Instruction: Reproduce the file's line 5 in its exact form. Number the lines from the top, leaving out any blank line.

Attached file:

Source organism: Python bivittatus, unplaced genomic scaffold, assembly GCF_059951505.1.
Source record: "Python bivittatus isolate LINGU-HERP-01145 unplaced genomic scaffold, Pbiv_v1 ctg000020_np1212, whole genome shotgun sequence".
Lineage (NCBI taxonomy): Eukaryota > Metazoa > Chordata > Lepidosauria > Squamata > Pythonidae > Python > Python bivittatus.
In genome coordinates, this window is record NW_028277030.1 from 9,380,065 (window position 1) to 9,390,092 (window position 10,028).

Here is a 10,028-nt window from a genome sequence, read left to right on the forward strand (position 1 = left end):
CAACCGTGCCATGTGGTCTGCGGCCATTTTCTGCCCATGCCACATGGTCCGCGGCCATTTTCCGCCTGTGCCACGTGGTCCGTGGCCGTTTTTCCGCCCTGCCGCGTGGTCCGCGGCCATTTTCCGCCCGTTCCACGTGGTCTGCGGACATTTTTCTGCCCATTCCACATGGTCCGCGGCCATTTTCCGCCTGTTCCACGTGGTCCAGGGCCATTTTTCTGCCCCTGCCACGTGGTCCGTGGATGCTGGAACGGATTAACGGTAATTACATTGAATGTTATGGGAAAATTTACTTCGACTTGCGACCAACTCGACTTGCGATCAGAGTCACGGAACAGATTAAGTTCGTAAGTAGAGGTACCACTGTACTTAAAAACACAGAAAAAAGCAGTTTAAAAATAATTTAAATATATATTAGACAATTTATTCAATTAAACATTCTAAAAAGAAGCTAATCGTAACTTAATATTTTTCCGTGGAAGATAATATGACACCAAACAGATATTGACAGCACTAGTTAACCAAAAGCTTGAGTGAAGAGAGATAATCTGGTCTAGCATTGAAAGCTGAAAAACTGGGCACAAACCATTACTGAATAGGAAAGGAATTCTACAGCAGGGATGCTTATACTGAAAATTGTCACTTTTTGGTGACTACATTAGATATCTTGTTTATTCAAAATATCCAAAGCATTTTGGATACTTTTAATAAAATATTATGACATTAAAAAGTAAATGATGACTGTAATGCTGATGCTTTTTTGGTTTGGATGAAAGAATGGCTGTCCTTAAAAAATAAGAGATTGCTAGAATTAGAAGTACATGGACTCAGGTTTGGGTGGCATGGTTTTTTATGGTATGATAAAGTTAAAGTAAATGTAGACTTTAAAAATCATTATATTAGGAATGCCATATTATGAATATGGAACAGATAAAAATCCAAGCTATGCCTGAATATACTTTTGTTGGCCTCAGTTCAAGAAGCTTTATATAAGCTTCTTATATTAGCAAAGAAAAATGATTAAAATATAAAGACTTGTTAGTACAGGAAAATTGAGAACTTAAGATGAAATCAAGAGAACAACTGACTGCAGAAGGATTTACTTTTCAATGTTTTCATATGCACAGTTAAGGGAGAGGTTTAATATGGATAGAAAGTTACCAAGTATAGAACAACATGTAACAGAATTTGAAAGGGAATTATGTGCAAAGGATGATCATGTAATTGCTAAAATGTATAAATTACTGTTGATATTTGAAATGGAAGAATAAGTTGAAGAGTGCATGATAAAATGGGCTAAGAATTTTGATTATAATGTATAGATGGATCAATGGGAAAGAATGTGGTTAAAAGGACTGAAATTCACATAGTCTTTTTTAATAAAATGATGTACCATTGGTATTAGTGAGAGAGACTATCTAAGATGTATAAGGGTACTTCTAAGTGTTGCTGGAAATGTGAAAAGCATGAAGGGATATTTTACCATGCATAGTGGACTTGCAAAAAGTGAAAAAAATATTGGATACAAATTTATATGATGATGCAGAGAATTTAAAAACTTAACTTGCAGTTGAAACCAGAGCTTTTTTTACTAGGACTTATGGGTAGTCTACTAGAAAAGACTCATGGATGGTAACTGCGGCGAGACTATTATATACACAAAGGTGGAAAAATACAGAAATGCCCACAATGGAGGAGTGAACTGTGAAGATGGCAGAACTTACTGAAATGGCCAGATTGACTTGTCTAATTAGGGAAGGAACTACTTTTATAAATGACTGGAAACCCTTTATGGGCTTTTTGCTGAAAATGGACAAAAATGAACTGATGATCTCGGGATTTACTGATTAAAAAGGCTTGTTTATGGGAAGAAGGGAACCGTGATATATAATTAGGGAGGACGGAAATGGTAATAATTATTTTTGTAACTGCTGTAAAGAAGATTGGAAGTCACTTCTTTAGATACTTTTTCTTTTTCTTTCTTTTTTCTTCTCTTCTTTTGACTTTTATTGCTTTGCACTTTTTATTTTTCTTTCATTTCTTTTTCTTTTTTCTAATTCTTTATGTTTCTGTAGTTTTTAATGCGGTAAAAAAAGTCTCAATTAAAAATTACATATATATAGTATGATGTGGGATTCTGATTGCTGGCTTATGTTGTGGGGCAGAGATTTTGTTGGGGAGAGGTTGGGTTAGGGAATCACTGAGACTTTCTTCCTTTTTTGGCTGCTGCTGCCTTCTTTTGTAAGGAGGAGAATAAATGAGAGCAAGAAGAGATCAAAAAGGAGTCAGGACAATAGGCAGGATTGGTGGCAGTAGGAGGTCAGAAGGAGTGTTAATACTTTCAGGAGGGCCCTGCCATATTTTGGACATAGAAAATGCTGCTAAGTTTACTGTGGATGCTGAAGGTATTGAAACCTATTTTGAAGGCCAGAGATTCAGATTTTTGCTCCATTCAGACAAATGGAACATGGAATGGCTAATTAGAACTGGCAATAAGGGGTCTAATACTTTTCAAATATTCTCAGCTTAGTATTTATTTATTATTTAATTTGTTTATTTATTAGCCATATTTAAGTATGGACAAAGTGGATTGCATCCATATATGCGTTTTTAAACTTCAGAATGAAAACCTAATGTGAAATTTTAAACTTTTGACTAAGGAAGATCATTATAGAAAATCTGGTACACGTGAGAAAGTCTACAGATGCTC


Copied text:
Here is a 10,028-nt window from a genome sequence, read left to right on the forward strand (position 1 = left end):